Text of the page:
Imagine this scene:
A gentleman, along in years, sits on the porch of his house on a warm, summer’s day. The sun is high in the sky. Perhaps the man, drowsy with the afternoon heat, begins to close his eyes for a brief nap. But a noise startles him. He looks up. A car coming down the road stops and three men climb out, clearly lost and in need of direction. They look around before seeing the man on the porch…
What happens next?
In our “don’t talk to strangers” society, it is possible to imagine the older man already reaching for his cell phone, ready to dial 9-1-1. Popular culture has “cued us” to suspect that these men clearly pose an imminent danger to the man. At the very least, he should retreat into his house. And lock the door!
But what does he do? He runs from his porch to the street and he greets them warmly. Not only that, he invites them into his house and has his wife provide food to them!
While jarring set in a modern setting, this is exactly what Avraham Avinu did in welcoming the three strangers into his tent. Despite recovering from his bris, he did not sit passively while the men approached. He ran to them, as if anxious to demonstrate his hospitality toward them.
Likewise, in interceding with God for the salvation of Sodom and Gomorrah, Avraham Avinu insinuated himself in the midst of unsavory people, in a dangerous, unstable situation. And to what purpose? To try and find a peaceful and righteous solution, to save a community to which he did not belong!
To perform chesed.
In performing these acts of chesed, Avraham Avinu demonstrated by example how we are to behave in the world, how loving-kindness is to imbue our actions and behavior each day of our lives. Rav Moseh of Kobrin, zt’l taught that, “A day that a Jew does not do a kindness is not considered a day in his life.” (Nesivos Shalom, vol. 1, p. 99).
Such a sentiment suggests that, like Avraham Avinu, it is not enough to passively not do the wrong thing; rather, it is necessary to proactively seek out opportunities to do the right thing. That is, we are not to sit before our tents until strangers come to us but we are to run from before our tents to find ways to demonstrate our loving-kindness. It is, after all, as essential to a Jewish life as eating and praying.
We are to emulate Avraham Avinu.
God was well aware of the degree of chesed obtained by Avraham. He was cognizant of Avraham’s constant desire to reach out and aid others.
But on the day that he extended such generous hospitality to the three strangers, Avraham had earned a rest.
Our tradition teaches that, on the third day after Avraham’s bris at the age of 99, God turned the weather unnaturally warm, in order to make it impossible for Avraham to tend to the needs of others. Having fulfilled the mitzvah, the heat caused him to him feel ill and weak. He was unable to do anything other than sit before his tent and heal.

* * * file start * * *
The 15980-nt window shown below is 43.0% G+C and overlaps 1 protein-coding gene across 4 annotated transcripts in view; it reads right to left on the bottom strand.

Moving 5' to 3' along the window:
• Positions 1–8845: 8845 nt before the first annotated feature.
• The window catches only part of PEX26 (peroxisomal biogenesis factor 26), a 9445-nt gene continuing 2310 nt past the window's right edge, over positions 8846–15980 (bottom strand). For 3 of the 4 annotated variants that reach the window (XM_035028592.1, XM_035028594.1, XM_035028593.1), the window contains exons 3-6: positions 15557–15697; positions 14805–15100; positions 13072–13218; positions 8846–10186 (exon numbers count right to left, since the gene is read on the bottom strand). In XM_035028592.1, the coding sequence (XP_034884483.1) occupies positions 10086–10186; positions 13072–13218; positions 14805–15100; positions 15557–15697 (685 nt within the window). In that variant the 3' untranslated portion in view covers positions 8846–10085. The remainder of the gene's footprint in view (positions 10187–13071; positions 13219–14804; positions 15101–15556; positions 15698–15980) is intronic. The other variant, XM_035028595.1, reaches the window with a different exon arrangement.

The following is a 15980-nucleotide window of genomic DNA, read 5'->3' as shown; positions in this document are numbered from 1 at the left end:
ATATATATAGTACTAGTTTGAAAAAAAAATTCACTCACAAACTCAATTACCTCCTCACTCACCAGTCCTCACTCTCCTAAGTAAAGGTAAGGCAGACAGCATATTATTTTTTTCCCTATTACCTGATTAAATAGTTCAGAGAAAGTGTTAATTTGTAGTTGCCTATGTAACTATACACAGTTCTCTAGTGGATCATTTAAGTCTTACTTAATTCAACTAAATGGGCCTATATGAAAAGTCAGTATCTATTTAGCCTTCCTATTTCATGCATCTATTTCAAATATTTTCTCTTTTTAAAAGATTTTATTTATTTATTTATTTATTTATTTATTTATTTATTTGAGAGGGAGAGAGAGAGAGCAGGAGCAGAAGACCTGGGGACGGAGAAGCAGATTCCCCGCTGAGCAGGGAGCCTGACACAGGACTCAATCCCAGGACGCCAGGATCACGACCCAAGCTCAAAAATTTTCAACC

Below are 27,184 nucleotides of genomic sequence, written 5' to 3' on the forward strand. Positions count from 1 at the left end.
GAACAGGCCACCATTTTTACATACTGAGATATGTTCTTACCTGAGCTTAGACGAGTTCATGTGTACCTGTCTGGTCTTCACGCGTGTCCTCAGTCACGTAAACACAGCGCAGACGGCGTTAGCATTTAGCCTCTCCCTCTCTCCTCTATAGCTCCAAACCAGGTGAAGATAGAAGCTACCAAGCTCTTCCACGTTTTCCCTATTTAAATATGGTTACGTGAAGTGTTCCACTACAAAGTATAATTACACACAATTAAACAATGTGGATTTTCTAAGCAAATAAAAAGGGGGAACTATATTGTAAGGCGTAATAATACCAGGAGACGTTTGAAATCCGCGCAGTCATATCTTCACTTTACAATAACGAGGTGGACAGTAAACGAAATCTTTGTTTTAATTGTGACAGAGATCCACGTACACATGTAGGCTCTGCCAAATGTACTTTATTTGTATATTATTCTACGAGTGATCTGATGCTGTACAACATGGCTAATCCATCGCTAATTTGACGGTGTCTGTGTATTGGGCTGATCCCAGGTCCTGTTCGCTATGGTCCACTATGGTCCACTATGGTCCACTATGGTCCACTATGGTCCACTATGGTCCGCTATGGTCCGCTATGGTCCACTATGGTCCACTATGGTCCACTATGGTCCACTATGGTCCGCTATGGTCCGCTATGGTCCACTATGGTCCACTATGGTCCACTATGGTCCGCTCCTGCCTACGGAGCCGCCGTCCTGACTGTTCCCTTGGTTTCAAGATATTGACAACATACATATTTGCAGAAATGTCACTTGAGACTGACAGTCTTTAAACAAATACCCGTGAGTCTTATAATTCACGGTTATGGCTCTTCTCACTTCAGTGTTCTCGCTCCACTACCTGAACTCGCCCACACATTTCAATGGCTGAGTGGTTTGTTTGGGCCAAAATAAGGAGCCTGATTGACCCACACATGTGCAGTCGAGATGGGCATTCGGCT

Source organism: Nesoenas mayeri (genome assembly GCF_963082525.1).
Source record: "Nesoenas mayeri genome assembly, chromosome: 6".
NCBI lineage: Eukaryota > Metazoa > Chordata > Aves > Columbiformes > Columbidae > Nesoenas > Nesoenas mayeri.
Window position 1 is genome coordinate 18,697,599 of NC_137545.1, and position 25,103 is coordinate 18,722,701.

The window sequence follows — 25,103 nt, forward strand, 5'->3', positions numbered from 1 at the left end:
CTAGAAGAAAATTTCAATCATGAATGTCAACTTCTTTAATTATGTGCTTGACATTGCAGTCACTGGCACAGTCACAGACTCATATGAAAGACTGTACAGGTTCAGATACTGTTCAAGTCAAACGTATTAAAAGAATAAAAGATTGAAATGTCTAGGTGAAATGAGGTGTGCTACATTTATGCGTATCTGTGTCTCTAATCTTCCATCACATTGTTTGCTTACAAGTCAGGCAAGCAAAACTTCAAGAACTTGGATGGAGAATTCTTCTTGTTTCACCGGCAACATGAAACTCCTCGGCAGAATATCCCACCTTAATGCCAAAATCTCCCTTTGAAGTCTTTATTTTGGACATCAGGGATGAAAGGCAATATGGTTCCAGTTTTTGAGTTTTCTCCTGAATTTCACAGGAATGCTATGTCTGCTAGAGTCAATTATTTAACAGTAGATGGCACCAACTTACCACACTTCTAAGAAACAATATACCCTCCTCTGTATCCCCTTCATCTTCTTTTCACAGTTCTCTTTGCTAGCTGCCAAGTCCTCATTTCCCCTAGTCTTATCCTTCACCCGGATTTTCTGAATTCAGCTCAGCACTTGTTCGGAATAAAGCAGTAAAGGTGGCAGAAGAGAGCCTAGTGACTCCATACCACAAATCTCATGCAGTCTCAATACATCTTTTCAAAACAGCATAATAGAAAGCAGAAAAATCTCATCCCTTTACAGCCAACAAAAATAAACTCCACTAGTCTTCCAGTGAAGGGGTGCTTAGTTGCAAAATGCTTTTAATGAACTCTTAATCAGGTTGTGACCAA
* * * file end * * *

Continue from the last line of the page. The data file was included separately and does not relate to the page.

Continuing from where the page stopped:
Mind you, there were countless reasons to excuse Avraham from extending himself to others; after all, he was recuperating from performing his own bris. At 99!
Who would not have “forgiven” him had he chosen to take some “time off” from performing acts of chesed? No one. Except, perhaps, Avraham himself. For Avraham, there was no excuse not to “do for others.” Avraham could simply not accept a “reality” where there were no guests to tend to, no passers-by to feed, no one to welcome and assist.
It was torment for Avraham to sit before his tent. Not due to the bris but due to his inability to do what came naturally to him, to perform acts of loving-kindness, to engage in chesed . God saw his torment and, taking pity on Avraham, God sent the three angels, in the form of men, for Avraham to welcome and assist.
But why couldn’t Avraham simply relax? Why couldn’t he simply relinquish the doing of loving deeds for even a short while?
Rav Michel Birnbaum offers an explanation is his Sichos Mussar, “Our notion of chesed, loving-kindness, is to respond and give when there is a need; give to the poor, tend to the sick, counsel the troubled, comfort the mourner, feed the hungry. In other words, to be responsive to the troubled human condition when called upon, when the need is there staring at us. When we behave in this way, we consider ourselves ba’alei chesed, kind, considerate, giving.”
If the needs of others do not “enter our consciousness”; if they do not announce themselves; if we are so deeply entrenched in our own concerns, then certainly we are exempt from being ba’alei chesed, are we not?
Would we not be justified in doing nothing under those conditions? Could we not truthfully say, “But I did not know?”
But if we did, we would not be following Avraham Avinu’s model. In Avraham’s life, chesed was not incidental. It was not performed when the need “revealed itself.” Rather, Avraham’s actions teach us that a true ba’al chesed actively seeks out for the opportunity to perform acts of loving-kindness.
Failing to do so leaves him tormented and troubled.
Micah proclaims, “What does HaShem require of you but to do justice, and to love kindness?” It is what we are called to do in our lives. If there is no one in need within our field of vision, we are called upon to widen our field of vision. Like Avraham, we must run to those in need, seeking out the opportunity to perform chesed.
If I sit before my tent and gaze out at the world and see no chesed that needs to be done, it is not because all is right with the world but because there is something lacking in me.